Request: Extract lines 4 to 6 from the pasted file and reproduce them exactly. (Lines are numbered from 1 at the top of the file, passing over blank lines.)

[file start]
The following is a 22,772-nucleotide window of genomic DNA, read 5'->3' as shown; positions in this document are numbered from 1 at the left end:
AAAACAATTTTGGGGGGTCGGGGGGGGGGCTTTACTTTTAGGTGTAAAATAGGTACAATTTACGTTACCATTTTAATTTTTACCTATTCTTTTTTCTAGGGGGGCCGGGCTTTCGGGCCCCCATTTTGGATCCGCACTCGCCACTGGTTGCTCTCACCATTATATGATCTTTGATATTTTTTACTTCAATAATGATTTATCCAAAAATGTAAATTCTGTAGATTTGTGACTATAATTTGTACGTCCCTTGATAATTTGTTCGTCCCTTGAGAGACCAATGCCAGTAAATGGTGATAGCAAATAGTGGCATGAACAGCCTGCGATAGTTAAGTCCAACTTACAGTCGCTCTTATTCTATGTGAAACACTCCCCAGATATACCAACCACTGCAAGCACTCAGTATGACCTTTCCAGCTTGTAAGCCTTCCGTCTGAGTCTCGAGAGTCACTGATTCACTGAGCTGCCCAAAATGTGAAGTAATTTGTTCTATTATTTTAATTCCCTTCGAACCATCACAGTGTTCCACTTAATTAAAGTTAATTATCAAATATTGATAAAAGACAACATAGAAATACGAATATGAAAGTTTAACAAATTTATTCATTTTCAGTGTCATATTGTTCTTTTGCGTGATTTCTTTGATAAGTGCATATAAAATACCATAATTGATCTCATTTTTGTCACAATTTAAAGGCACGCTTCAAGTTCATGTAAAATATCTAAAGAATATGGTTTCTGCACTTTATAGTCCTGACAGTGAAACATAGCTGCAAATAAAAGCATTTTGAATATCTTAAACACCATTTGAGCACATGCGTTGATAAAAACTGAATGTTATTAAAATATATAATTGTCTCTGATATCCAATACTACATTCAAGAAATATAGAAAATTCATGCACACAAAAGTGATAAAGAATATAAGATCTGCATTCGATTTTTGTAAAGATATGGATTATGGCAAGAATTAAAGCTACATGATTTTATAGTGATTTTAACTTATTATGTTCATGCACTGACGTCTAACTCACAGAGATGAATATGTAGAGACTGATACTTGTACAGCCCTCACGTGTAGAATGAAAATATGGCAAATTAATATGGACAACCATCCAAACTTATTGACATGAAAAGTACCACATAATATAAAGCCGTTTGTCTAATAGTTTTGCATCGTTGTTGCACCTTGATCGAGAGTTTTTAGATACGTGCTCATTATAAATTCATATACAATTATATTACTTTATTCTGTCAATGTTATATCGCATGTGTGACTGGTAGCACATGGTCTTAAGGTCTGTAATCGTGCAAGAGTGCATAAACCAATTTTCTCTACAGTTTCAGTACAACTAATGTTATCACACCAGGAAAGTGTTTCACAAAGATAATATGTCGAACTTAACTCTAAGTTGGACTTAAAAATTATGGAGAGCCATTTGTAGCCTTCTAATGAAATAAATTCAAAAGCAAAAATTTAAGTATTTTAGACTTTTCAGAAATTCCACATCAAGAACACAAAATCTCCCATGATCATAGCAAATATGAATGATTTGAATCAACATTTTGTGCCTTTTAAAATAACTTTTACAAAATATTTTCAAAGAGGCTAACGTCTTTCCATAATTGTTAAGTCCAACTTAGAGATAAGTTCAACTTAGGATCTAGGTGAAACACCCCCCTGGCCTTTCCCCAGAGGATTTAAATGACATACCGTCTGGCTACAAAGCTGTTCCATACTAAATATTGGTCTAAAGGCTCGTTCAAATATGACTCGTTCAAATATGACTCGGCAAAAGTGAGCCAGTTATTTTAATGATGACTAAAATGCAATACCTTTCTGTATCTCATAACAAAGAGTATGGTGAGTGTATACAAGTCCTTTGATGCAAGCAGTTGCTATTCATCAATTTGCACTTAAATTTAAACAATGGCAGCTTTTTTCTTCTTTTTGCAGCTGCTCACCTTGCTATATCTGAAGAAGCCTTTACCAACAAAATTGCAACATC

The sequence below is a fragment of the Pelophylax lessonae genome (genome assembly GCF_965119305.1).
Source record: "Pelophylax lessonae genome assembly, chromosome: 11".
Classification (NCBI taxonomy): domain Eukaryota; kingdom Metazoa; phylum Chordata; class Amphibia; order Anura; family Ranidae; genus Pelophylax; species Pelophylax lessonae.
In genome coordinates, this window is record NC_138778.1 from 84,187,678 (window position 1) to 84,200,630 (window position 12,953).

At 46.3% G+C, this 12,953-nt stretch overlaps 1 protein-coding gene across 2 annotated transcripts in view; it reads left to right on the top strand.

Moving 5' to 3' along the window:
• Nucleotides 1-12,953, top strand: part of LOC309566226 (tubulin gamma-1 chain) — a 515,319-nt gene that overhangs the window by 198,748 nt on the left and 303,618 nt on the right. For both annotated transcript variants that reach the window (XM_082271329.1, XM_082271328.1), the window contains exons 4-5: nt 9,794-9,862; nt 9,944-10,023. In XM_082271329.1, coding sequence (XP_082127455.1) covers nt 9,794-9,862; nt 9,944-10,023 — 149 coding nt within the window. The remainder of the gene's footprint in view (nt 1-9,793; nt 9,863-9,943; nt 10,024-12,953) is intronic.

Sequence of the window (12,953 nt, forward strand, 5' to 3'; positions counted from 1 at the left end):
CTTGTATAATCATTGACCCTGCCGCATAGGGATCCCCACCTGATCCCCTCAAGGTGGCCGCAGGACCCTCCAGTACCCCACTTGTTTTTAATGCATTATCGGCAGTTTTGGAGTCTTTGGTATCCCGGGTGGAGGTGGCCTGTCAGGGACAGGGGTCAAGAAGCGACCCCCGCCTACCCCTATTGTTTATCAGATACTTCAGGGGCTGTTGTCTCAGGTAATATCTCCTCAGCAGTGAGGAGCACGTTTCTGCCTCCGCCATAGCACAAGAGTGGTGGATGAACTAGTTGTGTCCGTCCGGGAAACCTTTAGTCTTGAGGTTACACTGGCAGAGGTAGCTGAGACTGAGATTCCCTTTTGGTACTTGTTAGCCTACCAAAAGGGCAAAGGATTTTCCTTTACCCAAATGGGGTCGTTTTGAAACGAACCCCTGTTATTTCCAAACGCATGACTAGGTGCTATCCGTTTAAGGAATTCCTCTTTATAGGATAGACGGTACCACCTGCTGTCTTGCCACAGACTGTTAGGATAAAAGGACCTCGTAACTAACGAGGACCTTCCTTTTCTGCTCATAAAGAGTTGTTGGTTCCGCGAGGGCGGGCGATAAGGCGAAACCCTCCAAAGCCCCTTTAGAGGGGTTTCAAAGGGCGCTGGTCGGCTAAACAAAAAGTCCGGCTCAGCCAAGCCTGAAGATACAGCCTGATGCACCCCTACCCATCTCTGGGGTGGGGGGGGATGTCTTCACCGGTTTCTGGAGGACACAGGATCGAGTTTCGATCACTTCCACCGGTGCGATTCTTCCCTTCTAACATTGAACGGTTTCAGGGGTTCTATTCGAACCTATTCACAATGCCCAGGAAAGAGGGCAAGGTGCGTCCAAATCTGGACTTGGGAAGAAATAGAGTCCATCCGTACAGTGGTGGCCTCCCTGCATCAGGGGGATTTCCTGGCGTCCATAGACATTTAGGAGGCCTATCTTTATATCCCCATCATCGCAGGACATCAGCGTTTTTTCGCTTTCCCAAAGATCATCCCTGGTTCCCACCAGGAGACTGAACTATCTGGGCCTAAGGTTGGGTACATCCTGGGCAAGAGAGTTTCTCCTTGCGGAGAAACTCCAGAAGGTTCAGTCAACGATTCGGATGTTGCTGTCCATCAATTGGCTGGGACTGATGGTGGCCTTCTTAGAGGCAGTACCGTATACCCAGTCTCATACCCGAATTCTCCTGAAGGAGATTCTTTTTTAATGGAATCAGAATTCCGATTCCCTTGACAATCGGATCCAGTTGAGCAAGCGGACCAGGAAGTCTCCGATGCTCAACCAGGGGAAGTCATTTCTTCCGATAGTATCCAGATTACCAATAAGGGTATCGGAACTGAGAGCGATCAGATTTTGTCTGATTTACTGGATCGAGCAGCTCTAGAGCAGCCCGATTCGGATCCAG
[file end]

Source record: "Pelophylax lessonae genome assembly, chromosome: 11".
Classification (NCBI taxonomy): domain Eukaryota; kingdom Metazoa; phylum Chordata; class Amphibia; order Anura; family Ranidae; genus Pelophylax; species Pelophylax lessonae.
In genome coordinates, this window is record NC_138778.1 from 84,187,678 (window position 1) to 84,200,630 (window position 12,953).